After the fact:
Restore database from backup (to a temporary database name Natch!), before the event, and compare the two
if you have transaction log backups then restore to POINT IN TIME (using the STOP AT) command to just before the event . That might need server attempts to figure out "When" the event was (unless you already know that)
That will enable you to figure out what data was changed, and exactly when, but not Who.
Before the fact:
We have Create / Update Date and User on everything single row of every single table in our database. (yeah, a couple of exceptions, but literally only one or tw0)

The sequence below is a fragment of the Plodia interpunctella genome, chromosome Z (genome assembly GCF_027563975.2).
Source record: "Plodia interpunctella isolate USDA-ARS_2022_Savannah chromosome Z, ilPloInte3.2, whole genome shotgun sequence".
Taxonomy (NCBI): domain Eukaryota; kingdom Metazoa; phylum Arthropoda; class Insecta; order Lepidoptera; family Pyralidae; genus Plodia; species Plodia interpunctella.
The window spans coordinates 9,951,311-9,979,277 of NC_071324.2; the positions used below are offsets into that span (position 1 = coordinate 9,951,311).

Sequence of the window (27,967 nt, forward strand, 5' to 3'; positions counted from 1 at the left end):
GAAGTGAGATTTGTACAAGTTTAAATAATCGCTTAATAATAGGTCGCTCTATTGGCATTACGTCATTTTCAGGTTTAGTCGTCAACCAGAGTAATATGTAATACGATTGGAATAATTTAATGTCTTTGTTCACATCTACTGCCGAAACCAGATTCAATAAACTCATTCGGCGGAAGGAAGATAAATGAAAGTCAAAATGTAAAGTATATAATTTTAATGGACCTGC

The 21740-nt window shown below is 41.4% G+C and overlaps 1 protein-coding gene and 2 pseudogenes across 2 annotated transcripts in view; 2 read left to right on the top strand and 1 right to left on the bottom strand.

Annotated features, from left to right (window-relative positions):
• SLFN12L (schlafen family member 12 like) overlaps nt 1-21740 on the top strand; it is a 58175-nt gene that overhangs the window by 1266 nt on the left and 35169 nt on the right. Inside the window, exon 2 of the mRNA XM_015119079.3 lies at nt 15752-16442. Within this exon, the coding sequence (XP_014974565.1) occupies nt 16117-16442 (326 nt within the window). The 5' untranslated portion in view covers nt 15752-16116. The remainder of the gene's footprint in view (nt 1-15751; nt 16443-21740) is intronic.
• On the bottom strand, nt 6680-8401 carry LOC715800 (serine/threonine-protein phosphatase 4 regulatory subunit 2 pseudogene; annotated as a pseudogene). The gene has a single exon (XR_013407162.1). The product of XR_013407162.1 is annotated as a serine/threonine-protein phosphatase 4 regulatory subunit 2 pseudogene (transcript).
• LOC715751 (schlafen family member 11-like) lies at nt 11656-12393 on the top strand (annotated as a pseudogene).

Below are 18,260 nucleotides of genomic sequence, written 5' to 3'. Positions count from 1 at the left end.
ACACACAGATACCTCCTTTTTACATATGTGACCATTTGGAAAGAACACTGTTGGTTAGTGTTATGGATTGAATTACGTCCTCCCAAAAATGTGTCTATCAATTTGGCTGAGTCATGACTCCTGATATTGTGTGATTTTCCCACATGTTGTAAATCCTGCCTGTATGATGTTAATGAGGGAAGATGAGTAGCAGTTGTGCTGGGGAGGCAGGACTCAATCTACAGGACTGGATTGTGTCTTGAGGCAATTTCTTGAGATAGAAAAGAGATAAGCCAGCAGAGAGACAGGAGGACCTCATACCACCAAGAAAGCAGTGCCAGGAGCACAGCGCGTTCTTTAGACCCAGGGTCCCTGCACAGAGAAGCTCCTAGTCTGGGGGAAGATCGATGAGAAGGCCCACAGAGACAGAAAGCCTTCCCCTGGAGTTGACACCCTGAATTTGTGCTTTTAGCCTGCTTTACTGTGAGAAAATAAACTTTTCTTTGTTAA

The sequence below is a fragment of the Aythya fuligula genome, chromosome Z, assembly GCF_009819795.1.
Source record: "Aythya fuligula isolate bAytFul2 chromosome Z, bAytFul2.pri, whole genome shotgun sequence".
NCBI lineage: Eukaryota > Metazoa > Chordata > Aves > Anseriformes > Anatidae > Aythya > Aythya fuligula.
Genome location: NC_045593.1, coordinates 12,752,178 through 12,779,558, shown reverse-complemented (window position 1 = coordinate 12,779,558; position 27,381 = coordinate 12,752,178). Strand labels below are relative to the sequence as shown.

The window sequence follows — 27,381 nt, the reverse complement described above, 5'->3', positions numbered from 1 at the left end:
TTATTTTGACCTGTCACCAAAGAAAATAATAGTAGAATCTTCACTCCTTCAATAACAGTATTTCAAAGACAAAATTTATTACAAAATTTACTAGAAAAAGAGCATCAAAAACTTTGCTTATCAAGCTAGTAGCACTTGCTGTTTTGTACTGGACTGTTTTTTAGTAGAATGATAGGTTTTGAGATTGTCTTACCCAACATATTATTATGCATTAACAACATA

We also have an "Archive / Audit" table for every table, with a trigger that copies PREVIOUS record into Audit Table whenever it is changes (and adds a Timestamp and whether the record was Updated or Deleted)
At the time of the DML change the system has information about who is connected. Depends a bit how your APP works, it might connect with a single login for all users (and have its own method of logging in actual users), in which case the APP will have the User Details and can use that for the Audit data (in addition to, or instead of, the system data)
We also have a DDL trigger that stores any DDL change to the database
All that enables us to sort out "accidental delete / update of 10,000 customer records" without too much difficulty, and also detect / report on "Fraudulent / Malicious behaviour"